Grant funds specialized spectrometry lab

Prof. Amy Frappier prepares a specimen
Prof. Amy Frappier prepares a specimen, while
lab manager Brian Frappier observes
(more photos below)

Rocks, shells, hair, even breath can yield new data about climate, ocean chemistry, metabolism, and more, thanks to Skidmore’s isotope mass spectrometer.

November 8, 2012

Skidmore has a new, high-tech laboratory for getting at the chemical subtleties behind climate change, paleontology, toxicology, and much more. The Stable-isotope and Paleoclimate Analysis facility, called the SPA lab for short, was purchased and assembled last summer. By measuring different isotopes of elements like carbon and oxygen and nitrogen, it can reveal a lot about metabolic changes one meal ago or environmental conditions a million years ago.

Funded by a three-year, $830,000 grant from the National Science Foundation, the lab is run by Amy Frappier, current holder of Skidmore’s Lubin Professorship for Women in Science. Joining her in the grant is colleague Kyle Nichols. Her husband and fellow academic, Brian Frappier, is the lab manager and technical guru. And it’s plenty technical—the room is a dense, intricate network of spigots and pipes, hair-thin capillaries, computers, a combustion chamber, a 700-pound magnet, tiny solid-gold sensors, electrical relays, vents, a dentist’s drill… Much of the peripheral equipment is for transforming a solid or liquid into a gas that can be analyzed at the core of the lab: a very sensitive and accurate stable-isotope ratio mass spectrometer.

For geoscientist Frappier, a key spectrometry subject is stalagmites. Each layer of a stalagmite preserves evidence of the environment and climate during its formation. Frappier explains, “Many common chemical reactions, such as phase changes between liquid or solid or gas, cause the separation of isotopes, which are variants of an element with more or fewer neutrons and thus different molecular weights.” (All elements have at least a few isotopes, some radioactive and some stable.) Frappier cites snowflakes: “They have different hydrogen and oxygen isotopes than liquid raindrops. Snow is still H2O, but its isotopes are lighter.” Hurricane rainwater, she notes, “has even lighter isotopes—finding those in a layer of stalagmite from a snow-free tropical cave suggests the layer may have grown in a stormy era.”

To analyze a stalagmite in the SPA lab, Frappier and her students use a dental drill or microscraper to extract a tiny pinch of calcite powder. They dissolve the sample with acid to release its carbon and oxygen as gas, which they send into the mass spectrometer. There the gas is electrified, so that the atoms take on a charge; charged atoms, called ions, form a column or “ion beam,” and passing it by a strong magnet makes the beam curve. The beam’s heavier and lighter ions curve at different rates, so the heavier and lighter isotopes end up in different sensor cups at the end of the flight tube’s arc. As the sensors detect their arrivals, the isotopes are recorded and displayed on a computer.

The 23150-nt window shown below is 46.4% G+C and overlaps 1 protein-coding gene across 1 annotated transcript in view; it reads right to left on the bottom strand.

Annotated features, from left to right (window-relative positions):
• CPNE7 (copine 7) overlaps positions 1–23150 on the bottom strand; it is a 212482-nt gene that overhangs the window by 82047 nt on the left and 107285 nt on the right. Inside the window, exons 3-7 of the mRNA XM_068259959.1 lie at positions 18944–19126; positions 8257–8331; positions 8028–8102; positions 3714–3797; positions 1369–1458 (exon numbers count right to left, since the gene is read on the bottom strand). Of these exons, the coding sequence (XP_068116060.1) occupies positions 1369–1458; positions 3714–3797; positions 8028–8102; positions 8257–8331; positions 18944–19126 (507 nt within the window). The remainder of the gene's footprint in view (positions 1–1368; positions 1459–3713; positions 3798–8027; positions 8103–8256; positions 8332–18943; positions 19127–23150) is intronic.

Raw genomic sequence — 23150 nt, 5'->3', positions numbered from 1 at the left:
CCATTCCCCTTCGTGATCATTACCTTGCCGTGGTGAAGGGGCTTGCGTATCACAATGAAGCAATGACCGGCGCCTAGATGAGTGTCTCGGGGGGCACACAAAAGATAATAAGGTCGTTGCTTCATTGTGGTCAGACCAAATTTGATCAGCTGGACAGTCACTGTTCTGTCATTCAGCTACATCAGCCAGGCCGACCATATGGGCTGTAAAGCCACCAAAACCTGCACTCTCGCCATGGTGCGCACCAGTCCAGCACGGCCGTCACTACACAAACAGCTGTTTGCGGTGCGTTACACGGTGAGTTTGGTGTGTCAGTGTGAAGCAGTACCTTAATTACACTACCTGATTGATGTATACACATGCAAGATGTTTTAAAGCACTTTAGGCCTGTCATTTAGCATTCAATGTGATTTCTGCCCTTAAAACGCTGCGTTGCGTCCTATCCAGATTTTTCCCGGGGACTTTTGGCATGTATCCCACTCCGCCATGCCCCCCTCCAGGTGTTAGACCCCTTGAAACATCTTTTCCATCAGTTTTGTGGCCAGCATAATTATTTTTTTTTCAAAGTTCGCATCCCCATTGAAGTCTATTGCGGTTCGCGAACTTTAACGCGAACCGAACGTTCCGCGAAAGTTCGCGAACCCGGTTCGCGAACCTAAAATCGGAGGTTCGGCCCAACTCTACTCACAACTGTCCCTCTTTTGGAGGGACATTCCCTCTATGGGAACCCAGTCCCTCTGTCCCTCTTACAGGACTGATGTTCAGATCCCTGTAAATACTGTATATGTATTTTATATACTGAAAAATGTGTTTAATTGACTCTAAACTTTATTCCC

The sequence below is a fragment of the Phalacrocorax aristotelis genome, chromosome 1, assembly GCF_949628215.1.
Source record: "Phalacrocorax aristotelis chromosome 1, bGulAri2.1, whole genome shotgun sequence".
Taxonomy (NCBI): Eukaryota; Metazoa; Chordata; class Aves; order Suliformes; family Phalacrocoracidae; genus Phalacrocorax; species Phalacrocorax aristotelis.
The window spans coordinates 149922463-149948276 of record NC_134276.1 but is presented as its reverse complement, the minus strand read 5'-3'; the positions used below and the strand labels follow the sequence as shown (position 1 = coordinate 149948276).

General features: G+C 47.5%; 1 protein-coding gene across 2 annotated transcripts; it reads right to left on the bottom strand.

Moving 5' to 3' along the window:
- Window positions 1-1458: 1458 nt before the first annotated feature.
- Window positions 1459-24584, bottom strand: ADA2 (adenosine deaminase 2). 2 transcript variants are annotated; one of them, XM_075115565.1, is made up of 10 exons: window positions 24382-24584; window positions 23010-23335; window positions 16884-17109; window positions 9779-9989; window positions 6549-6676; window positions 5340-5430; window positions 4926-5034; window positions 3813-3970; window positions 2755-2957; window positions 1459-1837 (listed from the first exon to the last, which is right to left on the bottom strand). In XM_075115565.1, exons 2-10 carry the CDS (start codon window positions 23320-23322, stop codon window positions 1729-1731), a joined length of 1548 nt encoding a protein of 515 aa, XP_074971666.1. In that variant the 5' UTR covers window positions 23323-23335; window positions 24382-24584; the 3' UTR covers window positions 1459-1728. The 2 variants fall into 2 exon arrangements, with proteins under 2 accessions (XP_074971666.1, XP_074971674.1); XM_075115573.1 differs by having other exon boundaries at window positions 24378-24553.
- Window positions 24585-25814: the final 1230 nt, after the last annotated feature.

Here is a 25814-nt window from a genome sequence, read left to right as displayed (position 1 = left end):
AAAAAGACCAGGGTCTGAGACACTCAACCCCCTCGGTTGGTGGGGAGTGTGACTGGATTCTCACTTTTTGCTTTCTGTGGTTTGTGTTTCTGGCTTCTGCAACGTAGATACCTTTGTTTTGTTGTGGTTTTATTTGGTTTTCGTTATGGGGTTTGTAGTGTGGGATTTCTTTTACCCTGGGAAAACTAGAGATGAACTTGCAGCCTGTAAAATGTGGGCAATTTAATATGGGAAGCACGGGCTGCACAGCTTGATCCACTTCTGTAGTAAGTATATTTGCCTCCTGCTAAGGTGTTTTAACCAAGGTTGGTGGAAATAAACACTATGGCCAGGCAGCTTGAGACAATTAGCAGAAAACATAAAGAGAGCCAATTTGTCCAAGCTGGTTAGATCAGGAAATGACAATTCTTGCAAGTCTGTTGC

Likewise a bit of hair or other tissue could be combusted and its carbon or nitrogen gas analyzed. The isotope ratio could indicate not merely the type of food eaten by the hair’s owner but the region and habitat in which that food grew. Researchers can get carbon isotopes out of a fish earbone or a seashell to learn about the creature’s environment and even whether it migrated between fresh and salt water. Analyzing anything from soil, rock, and water to food, tissues, serum, and breath, Frappier says, “our mass spectrometer can read isotope ratios like color-coded labels to help us track myriad processes that separate or mix isotopes.”

Frappier notes that only larger universities typically own such a mass spectrometer. When she was a grad student, she sent her samples out for analysis, but “lack of machine time is a problem. The few in existence are often backlogged.” She adds that Skidmore’s new SPA lab is already helping some of her research colleagues in the UK who can’t find enough machine time to run their samples. Opening the lab at Skidmore, she says, “represents the launch of a long-term initiative to involve more students more deeply in cutting-edge research on socially relevant problems from climatology to biology, and to help train the next generations of scientists about the world of instrumentation and data collection.”

(Photos by Gary Gold)